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Repeat Fall Risks Draw $73K Fine

Tuesday, July 16, 2013

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Recurring fall hazards spotted by federal inspectors at two commercial work sites have triggered multiple citations and nearly $80,000 in fines for an Illinois maintenance and roofing contractor.

The Occupational Safety and Health Administration cited Elgin-based Site Maintenance Inc. for alleged willful, repeat and serious violations that carry proposed penalties of $73,920.

The willful violation—OSHA's highest level of infraction—alleges that employees were working on steep-pitch roofs without fall protection. That one violation carries a proposed fine of $38,500.

Site Maintenance Inc. Site Maintenance
Photos: Site Maintenance Inc.

Founded in 1978, Site Maintenance Inc. provides construction repair services for the condominium and multifamily markets. The licensed roofing contractor received serious, willful and repeat citations.

OSHA also cited Site Maintenance on two occasions in 2008 and once in 2010. A company spokesman declined to comment Monday (July 15) but said the company was "innocent till proven guilty."

'Inexcusable' Hazards

The latest violations stem from inspections at two job sites in Schaumburg, IL, on April 22 and April 30.

"Falls remain the leading cause of death in the construction industry. Not providing fall protection to workers assigned to work on steep-pitch roofs is inexcusable," said OSHA area director Diane Turek.

"The roofing industry is well aware of the safety requirements necessary to protect their workers. The company's repeat violations show a profound lack of commitment to worker safety and health."

Repeat, Serious Violations

OSHA issued three repeat violations, alleging failure to provide fall protection for workers on a roof at a second job site and two incidents of failing to ensure the use of head protection. OSHA issues repeat violations if an employer was cited for the same or a similar violation within the past five years.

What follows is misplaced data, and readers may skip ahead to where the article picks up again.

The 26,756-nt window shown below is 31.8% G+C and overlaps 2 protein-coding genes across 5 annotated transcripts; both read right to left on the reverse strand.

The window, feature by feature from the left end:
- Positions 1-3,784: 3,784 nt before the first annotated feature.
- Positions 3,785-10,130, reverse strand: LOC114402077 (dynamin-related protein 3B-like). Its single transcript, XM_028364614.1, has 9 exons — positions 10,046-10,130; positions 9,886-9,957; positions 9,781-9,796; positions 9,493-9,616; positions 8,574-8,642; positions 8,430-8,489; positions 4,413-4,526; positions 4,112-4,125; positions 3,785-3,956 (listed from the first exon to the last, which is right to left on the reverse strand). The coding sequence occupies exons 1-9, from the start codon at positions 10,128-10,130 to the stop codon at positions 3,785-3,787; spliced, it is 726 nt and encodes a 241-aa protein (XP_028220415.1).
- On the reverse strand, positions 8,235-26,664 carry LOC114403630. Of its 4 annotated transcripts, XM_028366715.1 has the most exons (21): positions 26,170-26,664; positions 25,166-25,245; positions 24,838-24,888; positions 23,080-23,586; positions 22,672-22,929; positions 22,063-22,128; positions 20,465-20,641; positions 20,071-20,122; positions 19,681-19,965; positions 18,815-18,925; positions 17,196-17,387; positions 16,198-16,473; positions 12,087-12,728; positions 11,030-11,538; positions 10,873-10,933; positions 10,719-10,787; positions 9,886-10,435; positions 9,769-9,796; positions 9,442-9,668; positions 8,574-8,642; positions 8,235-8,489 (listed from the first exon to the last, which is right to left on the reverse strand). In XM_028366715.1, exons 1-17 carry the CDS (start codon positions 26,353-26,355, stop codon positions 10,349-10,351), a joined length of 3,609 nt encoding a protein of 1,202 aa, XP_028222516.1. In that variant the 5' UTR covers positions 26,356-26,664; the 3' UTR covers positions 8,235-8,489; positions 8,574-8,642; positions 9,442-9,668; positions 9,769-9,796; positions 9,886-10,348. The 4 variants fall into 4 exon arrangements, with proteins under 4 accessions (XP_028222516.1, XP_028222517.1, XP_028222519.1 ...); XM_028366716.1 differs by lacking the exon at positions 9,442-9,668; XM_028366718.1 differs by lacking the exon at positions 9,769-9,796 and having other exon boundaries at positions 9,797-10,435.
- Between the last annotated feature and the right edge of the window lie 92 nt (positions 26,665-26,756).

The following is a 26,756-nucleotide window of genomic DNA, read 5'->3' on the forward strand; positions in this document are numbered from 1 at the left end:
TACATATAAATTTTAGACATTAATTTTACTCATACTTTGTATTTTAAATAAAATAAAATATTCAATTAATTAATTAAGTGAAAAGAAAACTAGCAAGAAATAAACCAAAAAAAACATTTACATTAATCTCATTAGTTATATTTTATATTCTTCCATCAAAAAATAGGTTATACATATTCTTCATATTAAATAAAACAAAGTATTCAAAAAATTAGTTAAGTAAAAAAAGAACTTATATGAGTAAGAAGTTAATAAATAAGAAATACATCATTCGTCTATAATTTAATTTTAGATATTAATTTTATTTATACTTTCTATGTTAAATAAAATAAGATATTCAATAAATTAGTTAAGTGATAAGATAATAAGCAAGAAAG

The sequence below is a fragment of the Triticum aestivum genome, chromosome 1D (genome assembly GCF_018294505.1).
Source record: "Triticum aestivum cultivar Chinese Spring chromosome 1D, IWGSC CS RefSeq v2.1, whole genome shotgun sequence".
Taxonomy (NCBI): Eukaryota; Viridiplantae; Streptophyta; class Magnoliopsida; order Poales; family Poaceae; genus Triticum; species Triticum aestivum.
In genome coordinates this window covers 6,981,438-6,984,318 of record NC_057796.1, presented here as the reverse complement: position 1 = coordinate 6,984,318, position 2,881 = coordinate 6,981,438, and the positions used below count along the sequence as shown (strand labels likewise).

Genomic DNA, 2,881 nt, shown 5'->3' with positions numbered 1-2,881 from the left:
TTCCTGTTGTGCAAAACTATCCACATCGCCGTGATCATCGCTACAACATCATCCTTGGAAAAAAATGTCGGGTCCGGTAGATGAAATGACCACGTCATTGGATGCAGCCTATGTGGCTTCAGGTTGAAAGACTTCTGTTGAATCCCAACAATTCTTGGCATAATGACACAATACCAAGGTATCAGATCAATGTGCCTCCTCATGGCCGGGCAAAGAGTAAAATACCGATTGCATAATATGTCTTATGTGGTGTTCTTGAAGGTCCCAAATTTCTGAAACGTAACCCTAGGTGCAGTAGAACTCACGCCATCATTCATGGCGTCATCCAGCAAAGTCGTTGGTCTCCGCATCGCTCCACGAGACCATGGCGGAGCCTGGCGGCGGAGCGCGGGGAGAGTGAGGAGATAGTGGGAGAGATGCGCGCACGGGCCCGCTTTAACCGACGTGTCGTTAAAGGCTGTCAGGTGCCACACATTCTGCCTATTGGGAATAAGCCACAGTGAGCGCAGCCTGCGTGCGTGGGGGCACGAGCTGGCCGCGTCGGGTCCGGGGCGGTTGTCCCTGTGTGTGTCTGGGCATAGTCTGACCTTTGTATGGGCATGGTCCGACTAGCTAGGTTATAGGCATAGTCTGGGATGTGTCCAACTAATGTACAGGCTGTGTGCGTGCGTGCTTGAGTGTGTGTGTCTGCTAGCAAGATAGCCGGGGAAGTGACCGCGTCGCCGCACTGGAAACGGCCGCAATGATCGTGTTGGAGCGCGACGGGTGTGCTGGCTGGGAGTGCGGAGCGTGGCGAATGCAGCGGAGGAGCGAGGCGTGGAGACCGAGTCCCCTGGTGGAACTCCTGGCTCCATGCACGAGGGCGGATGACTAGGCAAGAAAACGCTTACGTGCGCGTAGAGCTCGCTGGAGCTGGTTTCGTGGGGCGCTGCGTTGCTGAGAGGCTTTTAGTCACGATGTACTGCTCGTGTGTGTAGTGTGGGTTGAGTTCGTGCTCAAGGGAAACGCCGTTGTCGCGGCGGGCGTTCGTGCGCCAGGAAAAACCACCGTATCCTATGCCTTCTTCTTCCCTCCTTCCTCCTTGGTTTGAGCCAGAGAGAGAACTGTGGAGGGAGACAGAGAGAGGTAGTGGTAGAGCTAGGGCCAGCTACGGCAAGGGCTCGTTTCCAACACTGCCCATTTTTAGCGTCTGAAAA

Site Maintenance Inc.

OSHA said the company allowed employees to work on steep-pitch roofs without fall protection—a hazard one official called "inexcusable."

The same violations were cited in 2008 at two job sites in Elgin and Schaumburg. In the 2008 cases, three serious violations were cited after inspections on Oct. 1 and Oct. 29. The company paid a total of $2,875 in fines—significantly reduced from their original amounts—for those six citations.

In the current case, four serious violations allege:

  • Using an indoor power strip not rated for outdoor conditions and use;
  • Failing to provide a ground fault circuit interrupter on a generator;
  • Failing to provide approved containers for flammable liquids;
  • Allowing workers to climb ladders while carrying objects that can cause a loss of balance; and
  • Using an extension ladder on uneven surfaces.

An OSHA violation is considered serious if death or serious injury can result from a hazard an employer knew or should have known exists.

Employers have 15 business days from receipt of the citations to contest the citations before the independent Occupational Safety and Health Review Commission.


Tagged categories: Commercial contractors; Fall protection; Good Technical Practice; Health and safety; Maintenance programs; OSHA; Roofing contractors; Worker training

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